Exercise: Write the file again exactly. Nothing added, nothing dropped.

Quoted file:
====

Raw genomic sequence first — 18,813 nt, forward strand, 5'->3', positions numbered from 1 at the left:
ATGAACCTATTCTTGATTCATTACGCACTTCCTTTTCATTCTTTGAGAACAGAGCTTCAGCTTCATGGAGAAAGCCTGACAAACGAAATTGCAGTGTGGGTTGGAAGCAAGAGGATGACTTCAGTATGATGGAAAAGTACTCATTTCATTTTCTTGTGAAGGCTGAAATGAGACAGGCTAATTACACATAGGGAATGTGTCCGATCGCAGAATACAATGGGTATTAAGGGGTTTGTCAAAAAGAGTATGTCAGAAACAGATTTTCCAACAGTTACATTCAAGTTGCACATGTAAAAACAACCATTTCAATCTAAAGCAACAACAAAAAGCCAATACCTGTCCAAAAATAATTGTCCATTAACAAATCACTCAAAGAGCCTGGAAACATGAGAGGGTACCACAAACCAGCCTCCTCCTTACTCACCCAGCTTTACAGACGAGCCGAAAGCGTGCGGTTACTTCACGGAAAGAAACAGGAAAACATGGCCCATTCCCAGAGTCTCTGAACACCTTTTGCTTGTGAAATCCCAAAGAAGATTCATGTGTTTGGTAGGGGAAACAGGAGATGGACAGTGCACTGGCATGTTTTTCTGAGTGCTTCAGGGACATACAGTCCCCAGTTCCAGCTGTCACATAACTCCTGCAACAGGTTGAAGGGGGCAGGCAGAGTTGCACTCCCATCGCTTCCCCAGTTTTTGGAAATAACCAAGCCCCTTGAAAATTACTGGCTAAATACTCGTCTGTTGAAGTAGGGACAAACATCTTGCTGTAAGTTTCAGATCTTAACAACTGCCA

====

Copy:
Raw genomic sequence first — 18,813 nt, forward strand, 5'->3', positions numbered from 1 at the left:
ATGAACCTATTCTTGATTCATTACGCACTTCCTTTTCATTCTTTGAGAACAGAGCTTCAGCTTCATGGAGAAAGCCTGACAAACGAAATTGCAGTGTGGGTTGGAAGCAAGAGGATGACTTCAGTATGATGGAAAAGTACTCATTTCATTTTCTTGTGAAGGCTGAAATGAGACAGGCTAATTACACATAGGGAATGTGTCCGATCGCAGAATACAATGGGTATTAAGGGGTTTGTCAAAAAGAGTATGTCAGAAACAGATTTTCCAACAGTTACATTCAAGTTGCACATGTAAAAACAACCATTTCAATCTAAAGCAACAACAAAAAGCCAATACCTGTCCAAAAATAATTGTCCATTAACAAATCACTCAAAGAGCCTGGAAACATGAGAGGGTACCACAAACCAGCCTCCTCCTTACTCACCCAGCTTTACAGACGAGCCGAAAGCGTGCGGTTACTTCACGGAAAGAAACAGGAAAACATGGCCCATTCCCAGAGTCTCTGAACACCTTTTGCTTGTGAAATCCCAAAGAAGATTCATGTGTTTGGTAGGGGAAACAGGAGATGGACAGTGCACTGGCATGTTTTTCTGAGTGCTTCAGGGACATACAGTCCCCAGTTCCAGCTGTCACATAACTCCTGCAACAGGTTGAAGGGGGCAGGCAGAGTTGCACTCCCATCGCTTCCCCAGTTTTTGGAAATAACCAAGCCCCTTGAAAATTACTGGCTAAATACTCGTCTGTTGAAGTAGGGACAAACATCTTGCTGTAAGTTTCAGATCTTAACAACTGCCA